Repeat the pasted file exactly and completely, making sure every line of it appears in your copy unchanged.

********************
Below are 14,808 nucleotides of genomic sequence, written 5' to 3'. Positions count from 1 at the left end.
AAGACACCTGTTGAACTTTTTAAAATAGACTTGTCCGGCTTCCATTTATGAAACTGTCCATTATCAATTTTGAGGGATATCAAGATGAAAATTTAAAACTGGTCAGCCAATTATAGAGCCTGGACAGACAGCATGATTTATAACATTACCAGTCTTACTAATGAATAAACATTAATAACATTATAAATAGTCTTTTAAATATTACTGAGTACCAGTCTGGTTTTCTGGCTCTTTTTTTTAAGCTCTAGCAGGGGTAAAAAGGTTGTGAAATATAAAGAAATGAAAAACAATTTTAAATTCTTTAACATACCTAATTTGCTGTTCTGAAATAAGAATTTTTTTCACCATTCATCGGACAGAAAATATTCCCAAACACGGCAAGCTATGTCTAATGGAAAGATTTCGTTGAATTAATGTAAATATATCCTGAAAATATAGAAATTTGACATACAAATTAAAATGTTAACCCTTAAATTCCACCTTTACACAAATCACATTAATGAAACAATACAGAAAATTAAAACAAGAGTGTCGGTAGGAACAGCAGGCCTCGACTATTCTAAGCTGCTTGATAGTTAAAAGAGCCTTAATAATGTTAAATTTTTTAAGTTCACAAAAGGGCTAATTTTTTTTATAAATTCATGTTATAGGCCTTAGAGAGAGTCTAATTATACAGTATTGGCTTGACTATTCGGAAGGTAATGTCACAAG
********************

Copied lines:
Below are 14,808 nucleotides of genomic sequence, written 5' to 3'. Positions count from 1 at the left end.
AAGACACCTGTTGAACTTTTTAAAATAGACTTGTCCGGCTTCCATTTATGAAACTGTCCATTATCAATTTTGAGGGATATCAAGATGAAAATTTAAAACTGGTCAGCCAATTATAGAGCCTGGACAGACAGCATGATTTATAACATTACCAGTCTTACTAATGAATAAACATTAATAACATTATAAATAGTCTTTTAAATATTACTGAGTACCAGTCTGGTTTTCTGGCTCTTTTTTTTAAGCTCTAGCAGGGGTAAAAAGGTTGTGAAATATAAAGAAATGAAAAACAATTTTAAATTCTTTAACATACCTAATTTGCTGTTCTGAAATAAGAATTTTTTTCACCATTCATCGGACAGAAAATATTCCCAAACACGGCAAGCTATGTCTAATGGAAAGATTTCGTTGAATTAATGTAAATATATCCTGAAAATATAGAAATTTGACATACAAATTAAAATGTTAACCCTTAAATTCCACCTTTACACAAATCACATTAATGAAACAATACAGAAAATTAAAACAAGAGTGTCGGTAGGAACAGCAGGCCTCGACTATTCTAAGCTGCTTGATAGTTAAAAGAGCCTTAATAATGTTAAATTTTTTAAGTTCACAAAAGGGCTAATTTTTTTTATAAATTCATGTTATAGGCCTTAGAGAGAGTCTAATTATACAGTATTGGCTTGACTATTCGGAAGGTAATGTCACAAG